If the accident was linked to a covert action by the United States – one that Mr Trump would have been required to authorise in a presidential “finding” – he and other American officials would be required by law to deny involvement.
Many in Iran will suspect American involvement in the string of unexplained disasters striking the country’s space program.
A decade ago, the United States and Israel were the prime players in a covert action, code-named “Olympic Games,” to sabotage Iran’s nuclear centrifuges using a hard-to-detect cyberattack at the Natanz nuclear enrichment plant.
Changes in computer code being fed to the centrifuges caused them to speed up or slow down, and to spin out of control.
In 2011, a huge explosion destroyed a major missile-testing site near Tehran, killing the military officer who oversaw the Iranian program.
Initially, the Iranians described that as an accident, but they later linked it to an Israeli program to assassinate nuclear scientists. Israeli officials have since hinted they were involved.
That explosion destroyed buildings at a vast development site. The explosion on Thursday appeared more isolated, limited to the launchpad, which was shown smouldering in satellite photographs released by Planet Labs.
Compare commercial imagery of Iran’s failed SLV launch (right) with what Trump tweeted (left). Who knows where the latter came from, but one thing seems clear: the technology that imaged it is much more advanced, and the analysts who annotated have a good deal of insight. pic.twitter.com/HuozqRmXcA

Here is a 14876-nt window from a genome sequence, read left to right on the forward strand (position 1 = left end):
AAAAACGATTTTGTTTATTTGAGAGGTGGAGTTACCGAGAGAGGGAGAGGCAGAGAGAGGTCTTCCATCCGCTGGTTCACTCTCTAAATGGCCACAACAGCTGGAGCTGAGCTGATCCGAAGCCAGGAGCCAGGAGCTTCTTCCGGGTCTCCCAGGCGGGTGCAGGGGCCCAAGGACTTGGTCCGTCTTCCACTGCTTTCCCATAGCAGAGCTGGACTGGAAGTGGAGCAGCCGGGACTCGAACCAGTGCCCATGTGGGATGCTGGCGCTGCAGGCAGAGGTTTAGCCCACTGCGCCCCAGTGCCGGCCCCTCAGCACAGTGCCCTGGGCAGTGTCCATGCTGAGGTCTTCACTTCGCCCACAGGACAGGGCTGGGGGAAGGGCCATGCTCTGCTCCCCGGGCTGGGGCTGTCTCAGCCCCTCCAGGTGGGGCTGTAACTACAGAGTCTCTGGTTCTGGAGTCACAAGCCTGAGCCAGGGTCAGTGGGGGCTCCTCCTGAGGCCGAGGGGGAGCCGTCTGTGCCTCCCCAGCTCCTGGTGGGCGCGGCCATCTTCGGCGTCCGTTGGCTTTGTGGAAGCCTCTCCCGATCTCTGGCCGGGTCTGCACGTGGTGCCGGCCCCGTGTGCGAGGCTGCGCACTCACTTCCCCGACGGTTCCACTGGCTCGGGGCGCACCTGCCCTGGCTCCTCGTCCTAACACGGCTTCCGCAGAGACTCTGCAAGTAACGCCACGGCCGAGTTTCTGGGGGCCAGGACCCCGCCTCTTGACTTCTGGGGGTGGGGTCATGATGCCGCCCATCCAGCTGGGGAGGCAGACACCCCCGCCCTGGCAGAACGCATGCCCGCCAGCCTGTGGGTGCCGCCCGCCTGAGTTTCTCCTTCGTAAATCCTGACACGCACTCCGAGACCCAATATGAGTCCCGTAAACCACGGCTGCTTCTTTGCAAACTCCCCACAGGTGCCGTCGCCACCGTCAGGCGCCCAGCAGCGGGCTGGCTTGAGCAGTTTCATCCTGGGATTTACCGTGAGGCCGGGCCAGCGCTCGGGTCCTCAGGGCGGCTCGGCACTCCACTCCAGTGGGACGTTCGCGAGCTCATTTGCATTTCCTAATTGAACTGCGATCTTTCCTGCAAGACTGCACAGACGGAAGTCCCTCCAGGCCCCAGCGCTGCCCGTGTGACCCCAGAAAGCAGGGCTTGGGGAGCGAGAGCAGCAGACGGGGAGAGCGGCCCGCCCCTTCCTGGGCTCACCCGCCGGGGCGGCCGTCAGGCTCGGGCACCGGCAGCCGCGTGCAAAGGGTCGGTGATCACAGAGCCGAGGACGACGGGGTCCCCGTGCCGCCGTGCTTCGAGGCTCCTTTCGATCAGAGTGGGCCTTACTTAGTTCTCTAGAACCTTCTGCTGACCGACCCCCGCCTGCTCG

— Ned Price (@nedprice) August 30, 2019
But it was Mr Trump’s release of a satellite photograph that attracted the most discussion among intelligence officials. Several former officials noted that the upper left-hand corner, where the level of classification of the photograph would normally be denoted, was blacked out before Mr Trump tweeted the image.
That suggested a rushed effort by the United States to declassify it, presumably at Mr Trump’s command. A glare on the photograph suggested someone may have used a cellphone to take a picture of the image as it was displayed on a tablet computer, which is how classified images are often shown to the president during security briefings.
“You can bet every adversary is going to school on what’s been exposed,” James R Clapper Jr., a former director of national intelligence, said in an email. “I can’t see what the point was, other than to make fun of the Iranians.”
Good to know Donald … and hey, by the way, where does that image come from? The resolution is quite good. Any chance its from your daily National Intelligence Brief? https://t.co/GJZvZ9TFnO
— Daryl G Kimball (@DarylGKimball) August 30, 2019
Daryl G Kimball, executive director of the Arms Control Association, said the image posted by Mr Trump looked “far better than any commercial imagery” that has been released about the launch. Revealing the abilities of US satellite surveillance, he argued, does not advance US interests.
“This tweet is an excellent example of Trump’s aimless, impulsive thinking about many national security issues,” Mr Kimball said. “Why tweet that the United States was not involved when it may have been? Why, apparently sarcastically, wish them good luck in finding the cause for the accident?”
Tehran announced its January rocket failure but said nothing about the one in February that was picked up by American intelligence officials. It has also said nothing officially about Thursday’s blast. Like many closed societies, Iran tends to hide its failures and exaggerate its successes.
While Tehran says the launchings are for peaceful purposes, American officials say the advancement of orbital rocketry can aid the development of intercontinental ballistic missiles – the kind that might one day threaten the United States with nuclear strikes.
David Schmerler, a senior research associate at the Middlebury Institute of International Studies, who closely examined the satellite imagery of Thursday’s blast, said there was no way to know if it was accidental or intentional.
“Something went wrong, and it ignited the fuel,” he said. “It could be sabotage or an accident. There’s no way to tell.”